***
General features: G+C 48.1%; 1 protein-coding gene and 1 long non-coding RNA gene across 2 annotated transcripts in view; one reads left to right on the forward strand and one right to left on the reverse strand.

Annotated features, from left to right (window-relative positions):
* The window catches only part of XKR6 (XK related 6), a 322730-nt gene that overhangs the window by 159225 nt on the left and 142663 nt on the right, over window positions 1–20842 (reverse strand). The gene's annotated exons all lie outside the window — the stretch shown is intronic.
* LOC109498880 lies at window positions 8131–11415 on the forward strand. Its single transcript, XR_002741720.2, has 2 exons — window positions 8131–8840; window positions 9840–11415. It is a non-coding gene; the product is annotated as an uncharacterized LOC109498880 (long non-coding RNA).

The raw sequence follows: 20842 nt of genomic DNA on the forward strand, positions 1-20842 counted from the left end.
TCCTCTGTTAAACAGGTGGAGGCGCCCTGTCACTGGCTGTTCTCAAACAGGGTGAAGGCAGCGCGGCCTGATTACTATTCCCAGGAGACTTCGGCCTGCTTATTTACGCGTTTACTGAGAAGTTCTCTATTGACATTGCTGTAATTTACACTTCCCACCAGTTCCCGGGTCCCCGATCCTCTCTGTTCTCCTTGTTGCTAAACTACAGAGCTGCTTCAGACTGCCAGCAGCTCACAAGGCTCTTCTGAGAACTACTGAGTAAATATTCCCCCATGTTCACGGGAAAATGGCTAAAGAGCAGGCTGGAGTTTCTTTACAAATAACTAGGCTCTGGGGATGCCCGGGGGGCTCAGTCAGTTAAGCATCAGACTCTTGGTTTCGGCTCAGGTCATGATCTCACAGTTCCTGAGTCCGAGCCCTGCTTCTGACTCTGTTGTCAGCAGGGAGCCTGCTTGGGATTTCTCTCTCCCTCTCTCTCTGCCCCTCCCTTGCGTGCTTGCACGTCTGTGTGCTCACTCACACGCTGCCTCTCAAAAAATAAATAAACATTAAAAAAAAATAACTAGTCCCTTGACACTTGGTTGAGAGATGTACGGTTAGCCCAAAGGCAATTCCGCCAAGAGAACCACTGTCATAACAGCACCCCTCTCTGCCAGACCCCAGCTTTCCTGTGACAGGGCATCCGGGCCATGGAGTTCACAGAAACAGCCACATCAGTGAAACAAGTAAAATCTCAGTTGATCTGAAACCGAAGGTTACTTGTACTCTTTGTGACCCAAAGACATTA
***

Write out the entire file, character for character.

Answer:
General features: G+C 48.1%; 1 protein-coding gene and 1 long non-coding RNA gene across 2 annotated transcripts in view; one reads left to right on the forward strand and one right to left on the reverse strand.

Annotated features, from left to right (window-relative positions):
* The window catches only part of XKR6 (XK related 6), a 322730-nt gene that overhangs the window by 159225 nt on the left and 142663 nt on the right, over window positions 1–20842 (reverse strand). The gene's annotated exons all lie outside the window — the stretch shown is intronic.
* LOC109498880 lies at window positions 8131–11415 on the forward strand. Its single transcript, XR_002741720.2, has 2 exons — window positions 8131–8840; window positions 9840–11415. It is a non-coding gene; the product is annotated as an uncharacterized LOC109498880 (long non-coding RNA).

The raw sequence follows: 20842 nt of genomic DNA on the forward strand, positions 1-20842 counted from the left end.
TCCTCTGTTAAACAGGTGGAGGCGCCCTGTCACTGGCTGTTCTCAAACAGGGTGAAGGCAGCGCGGCCTGATTACTATTCCCAGGAGACTTCGGCCTGCTTATTTACGCGTTTACTGAGAAGTTCTCTATTGACATTGCTGTAATTTACACTTCCCACCAGTTCCCGGGTCCCCGATCCTCTCTGTTCTCCTTGTTGCTAAACTACAGAGCTGCTTCAGACTGCCAGCAGCTCACAAGGCTCTTCTGAGAACTACTGAGTAAATATTCCCCCATGTTCACGGGAAAATGGCTAAAGAGCAGGCTGGAGTTTCTTTACAAATAACTAGGCTCTGGGGATGCCCGGGGGGCTCAGTCAGTTAAGCATCAGACTCTTGGTTTCGGCTCAGGTCATGATCTCACAGTTCCTGAGTCCGAGCCCTGCTTCTGACTCTGTTGTCAGCAGGGAGCCTGCTTGGGATTTCTCTCTCCCTCTCTCTCTGCCCCTCCCTTGCGTGCTTGCACGTCTGTGTGCTCACTCACACGCTGCCTCTCAAAAAATAAATAAACATTAAAAAAAAATAACTAGTCCCTTGACACTTGGTTGAGAGATGTACGGTTAGCCCAAAGGCAATTCCGCCAAGAGAACCACTGTCATAACAGCACCCCTCTCTGCCAGACCCCAGCTTTCCTGTGACAGGGCATCCGGGCCATGGAGTTCACAGAAACAGCCACATCAGTGAAACAAGTAAAATCTCAGTTGATCTGAAACCGAAGGTTACTTGTACTCTTTGTGACCCAAAGACATTA